Wednesday, January 23, 2013
Liberty is not always a “lady”
The word “liberty” is frequently bandied about in political and media circles. It is impossible to argue that liberty is not a good thing. We all celebrate the liberation of slaves, the liberation of women and other oppressed groups. Most of us recognise the need for freedom of speech and for a free press. We cherish the right to live our lives as we choose.
Yet the word “liberty”, and perhaps the very concept, can become a tool of oppression. We often defend our own liberty at the expense of someone else’s. We defend our own liberty most vigorously when it gives us an advantage over another. Conversely, we become an opponent of liberty when it threatens our own comfort or well-being.
Those who parade through the media with the god/goddess of liberty held high, are misguided. Liberty is not an unqualified good. It is only one good, which needs to be balanced against others. A society, which consists of a large number of people who agree to live together in quest of some mutual benefit, must always balance individual liberty against other equally worthy values. Those who hold up liberty as a deity are perfectly well aware of this. They agree, implicitly and explicitly, to the curtailing of liberty on every side. Often, those who advocate liberty, also support the strongest sanctions against those who transgress society’s laws – which usually involves at least the loss of liberty, if not the loss of life. Those who advocate liberty also protest most loudly against, for example, the right of a woman to terminate a pregnancy, or the rights of a same sex couple to marry. Those who most loudly advocate liberty often wish, in fact, to curtail it as much, and probably more, than those who are often disparagingly called “liberals”.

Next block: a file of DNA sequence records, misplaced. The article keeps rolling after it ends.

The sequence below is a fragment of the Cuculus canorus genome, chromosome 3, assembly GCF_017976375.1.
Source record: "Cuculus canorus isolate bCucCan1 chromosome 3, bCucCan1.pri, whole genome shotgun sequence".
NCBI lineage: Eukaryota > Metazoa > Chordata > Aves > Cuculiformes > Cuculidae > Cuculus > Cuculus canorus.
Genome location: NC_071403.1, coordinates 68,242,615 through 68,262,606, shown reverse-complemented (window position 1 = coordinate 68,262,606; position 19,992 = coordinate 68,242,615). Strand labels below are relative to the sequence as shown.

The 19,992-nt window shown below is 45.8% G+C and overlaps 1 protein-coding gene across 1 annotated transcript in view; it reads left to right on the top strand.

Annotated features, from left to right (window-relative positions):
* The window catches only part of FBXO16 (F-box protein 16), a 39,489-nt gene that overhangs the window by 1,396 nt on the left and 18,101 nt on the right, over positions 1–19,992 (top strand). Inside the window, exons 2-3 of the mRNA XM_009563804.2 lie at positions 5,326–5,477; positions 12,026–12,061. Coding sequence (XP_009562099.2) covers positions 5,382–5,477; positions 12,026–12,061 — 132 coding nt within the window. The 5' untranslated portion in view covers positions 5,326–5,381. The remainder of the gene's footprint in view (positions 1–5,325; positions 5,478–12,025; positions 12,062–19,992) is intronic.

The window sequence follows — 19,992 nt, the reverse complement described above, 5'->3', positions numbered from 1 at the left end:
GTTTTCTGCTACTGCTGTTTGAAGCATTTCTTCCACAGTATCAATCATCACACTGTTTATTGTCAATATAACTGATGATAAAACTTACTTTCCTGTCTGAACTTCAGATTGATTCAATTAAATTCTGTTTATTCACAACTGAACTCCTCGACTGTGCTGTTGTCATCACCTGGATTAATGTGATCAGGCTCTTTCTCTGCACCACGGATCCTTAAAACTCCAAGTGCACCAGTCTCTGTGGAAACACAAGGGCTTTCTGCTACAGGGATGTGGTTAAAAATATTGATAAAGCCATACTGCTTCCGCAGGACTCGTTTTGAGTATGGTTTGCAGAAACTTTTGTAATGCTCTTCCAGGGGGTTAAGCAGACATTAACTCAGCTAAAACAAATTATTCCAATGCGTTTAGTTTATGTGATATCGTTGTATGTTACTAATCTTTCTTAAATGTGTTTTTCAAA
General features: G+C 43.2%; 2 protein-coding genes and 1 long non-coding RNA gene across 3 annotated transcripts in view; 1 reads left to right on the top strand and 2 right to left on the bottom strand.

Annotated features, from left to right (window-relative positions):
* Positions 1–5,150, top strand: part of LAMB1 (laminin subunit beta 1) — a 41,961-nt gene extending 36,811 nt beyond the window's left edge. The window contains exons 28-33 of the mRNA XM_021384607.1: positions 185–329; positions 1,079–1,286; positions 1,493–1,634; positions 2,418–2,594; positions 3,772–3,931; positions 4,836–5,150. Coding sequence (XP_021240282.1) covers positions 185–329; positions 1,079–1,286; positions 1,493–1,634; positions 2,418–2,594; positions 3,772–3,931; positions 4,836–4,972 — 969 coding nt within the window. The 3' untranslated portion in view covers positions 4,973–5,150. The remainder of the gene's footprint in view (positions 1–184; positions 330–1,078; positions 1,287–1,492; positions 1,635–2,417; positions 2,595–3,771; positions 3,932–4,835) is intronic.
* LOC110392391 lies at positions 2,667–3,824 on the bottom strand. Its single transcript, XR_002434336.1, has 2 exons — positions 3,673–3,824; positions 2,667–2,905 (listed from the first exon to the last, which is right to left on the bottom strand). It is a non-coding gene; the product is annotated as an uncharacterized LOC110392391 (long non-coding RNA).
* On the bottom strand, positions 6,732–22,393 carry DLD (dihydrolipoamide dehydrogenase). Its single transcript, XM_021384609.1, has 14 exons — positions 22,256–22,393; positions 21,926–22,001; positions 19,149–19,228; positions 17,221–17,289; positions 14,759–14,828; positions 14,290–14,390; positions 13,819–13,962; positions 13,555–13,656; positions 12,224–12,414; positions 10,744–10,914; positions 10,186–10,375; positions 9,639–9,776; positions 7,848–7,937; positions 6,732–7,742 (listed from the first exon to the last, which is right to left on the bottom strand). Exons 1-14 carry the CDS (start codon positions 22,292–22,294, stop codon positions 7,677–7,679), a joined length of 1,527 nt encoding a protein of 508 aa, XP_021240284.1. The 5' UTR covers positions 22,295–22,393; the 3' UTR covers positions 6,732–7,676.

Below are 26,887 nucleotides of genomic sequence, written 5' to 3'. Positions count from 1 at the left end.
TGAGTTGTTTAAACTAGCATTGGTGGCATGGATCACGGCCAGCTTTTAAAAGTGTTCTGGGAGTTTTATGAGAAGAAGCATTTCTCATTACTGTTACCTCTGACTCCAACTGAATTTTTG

In fact, the louder and more often someone shouts “liberty”, the more I am sure they are simply interested in shoring up their own positions of power, which also, inevitably, limits the freedom and rights of others.
Before we make a god (or even a “lady”) of liberty, let her enter into dialogue with justice and compassion.
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